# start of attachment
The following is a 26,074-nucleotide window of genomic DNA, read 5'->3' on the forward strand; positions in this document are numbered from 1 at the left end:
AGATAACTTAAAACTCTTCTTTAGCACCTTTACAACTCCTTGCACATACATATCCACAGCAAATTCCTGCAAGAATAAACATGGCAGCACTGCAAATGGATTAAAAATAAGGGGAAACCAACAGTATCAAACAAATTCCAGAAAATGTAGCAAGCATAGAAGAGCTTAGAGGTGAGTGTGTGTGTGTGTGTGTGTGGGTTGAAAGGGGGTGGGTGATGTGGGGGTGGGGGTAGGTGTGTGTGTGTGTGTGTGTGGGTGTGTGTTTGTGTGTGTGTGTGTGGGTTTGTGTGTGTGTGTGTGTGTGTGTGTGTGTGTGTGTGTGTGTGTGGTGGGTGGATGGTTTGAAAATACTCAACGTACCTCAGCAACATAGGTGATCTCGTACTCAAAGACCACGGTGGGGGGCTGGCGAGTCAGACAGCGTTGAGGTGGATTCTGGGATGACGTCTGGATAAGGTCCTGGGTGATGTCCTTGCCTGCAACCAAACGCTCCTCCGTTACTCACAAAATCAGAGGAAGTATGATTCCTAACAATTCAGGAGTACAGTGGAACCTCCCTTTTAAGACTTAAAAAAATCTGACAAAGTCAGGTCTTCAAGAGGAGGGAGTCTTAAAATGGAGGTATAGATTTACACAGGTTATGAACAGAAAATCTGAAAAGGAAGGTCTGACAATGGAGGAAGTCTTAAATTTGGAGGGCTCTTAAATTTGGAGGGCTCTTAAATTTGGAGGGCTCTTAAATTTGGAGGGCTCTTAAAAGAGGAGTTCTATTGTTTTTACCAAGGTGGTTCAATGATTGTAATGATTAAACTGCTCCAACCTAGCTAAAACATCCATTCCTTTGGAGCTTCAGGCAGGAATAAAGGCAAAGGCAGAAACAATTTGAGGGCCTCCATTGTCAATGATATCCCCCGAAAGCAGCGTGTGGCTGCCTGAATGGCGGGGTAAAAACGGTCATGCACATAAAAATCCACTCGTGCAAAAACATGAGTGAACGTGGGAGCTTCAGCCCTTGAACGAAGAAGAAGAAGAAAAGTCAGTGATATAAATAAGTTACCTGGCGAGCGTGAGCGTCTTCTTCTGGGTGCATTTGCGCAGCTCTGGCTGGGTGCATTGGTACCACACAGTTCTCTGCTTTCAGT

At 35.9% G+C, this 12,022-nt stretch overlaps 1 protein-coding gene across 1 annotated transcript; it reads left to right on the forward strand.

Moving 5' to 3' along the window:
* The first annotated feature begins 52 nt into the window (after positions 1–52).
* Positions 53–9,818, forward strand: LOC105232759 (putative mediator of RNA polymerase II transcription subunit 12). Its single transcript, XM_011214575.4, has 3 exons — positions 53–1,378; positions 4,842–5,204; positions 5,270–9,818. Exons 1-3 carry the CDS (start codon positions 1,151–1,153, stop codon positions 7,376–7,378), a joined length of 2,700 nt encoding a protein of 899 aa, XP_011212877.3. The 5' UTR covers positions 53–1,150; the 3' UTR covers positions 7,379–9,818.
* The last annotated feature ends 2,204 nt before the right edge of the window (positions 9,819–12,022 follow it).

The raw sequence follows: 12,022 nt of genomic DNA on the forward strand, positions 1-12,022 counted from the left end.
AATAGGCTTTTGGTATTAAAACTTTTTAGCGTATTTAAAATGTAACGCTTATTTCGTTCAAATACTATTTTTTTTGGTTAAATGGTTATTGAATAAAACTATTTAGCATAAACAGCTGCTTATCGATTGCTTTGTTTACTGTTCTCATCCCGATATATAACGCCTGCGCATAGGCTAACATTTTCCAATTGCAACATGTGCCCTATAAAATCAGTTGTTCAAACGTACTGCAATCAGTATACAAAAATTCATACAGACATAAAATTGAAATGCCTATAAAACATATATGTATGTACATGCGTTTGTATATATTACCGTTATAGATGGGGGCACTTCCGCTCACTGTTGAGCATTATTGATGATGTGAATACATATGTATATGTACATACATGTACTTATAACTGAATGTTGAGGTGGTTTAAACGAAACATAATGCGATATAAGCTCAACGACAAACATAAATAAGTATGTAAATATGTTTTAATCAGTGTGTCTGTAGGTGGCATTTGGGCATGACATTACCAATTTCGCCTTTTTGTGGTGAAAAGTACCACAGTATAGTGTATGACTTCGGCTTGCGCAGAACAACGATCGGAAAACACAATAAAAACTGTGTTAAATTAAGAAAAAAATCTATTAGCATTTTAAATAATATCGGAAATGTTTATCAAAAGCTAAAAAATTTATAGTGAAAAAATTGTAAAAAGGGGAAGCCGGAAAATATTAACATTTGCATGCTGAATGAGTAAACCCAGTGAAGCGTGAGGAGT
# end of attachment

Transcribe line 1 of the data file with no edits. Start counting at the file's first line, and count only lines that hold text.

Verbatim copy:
The following is a 26,074-nucleotide window of genomic DNA, read 5'->3' on the forward strand; positions in this document are numbered from 1 at the left end: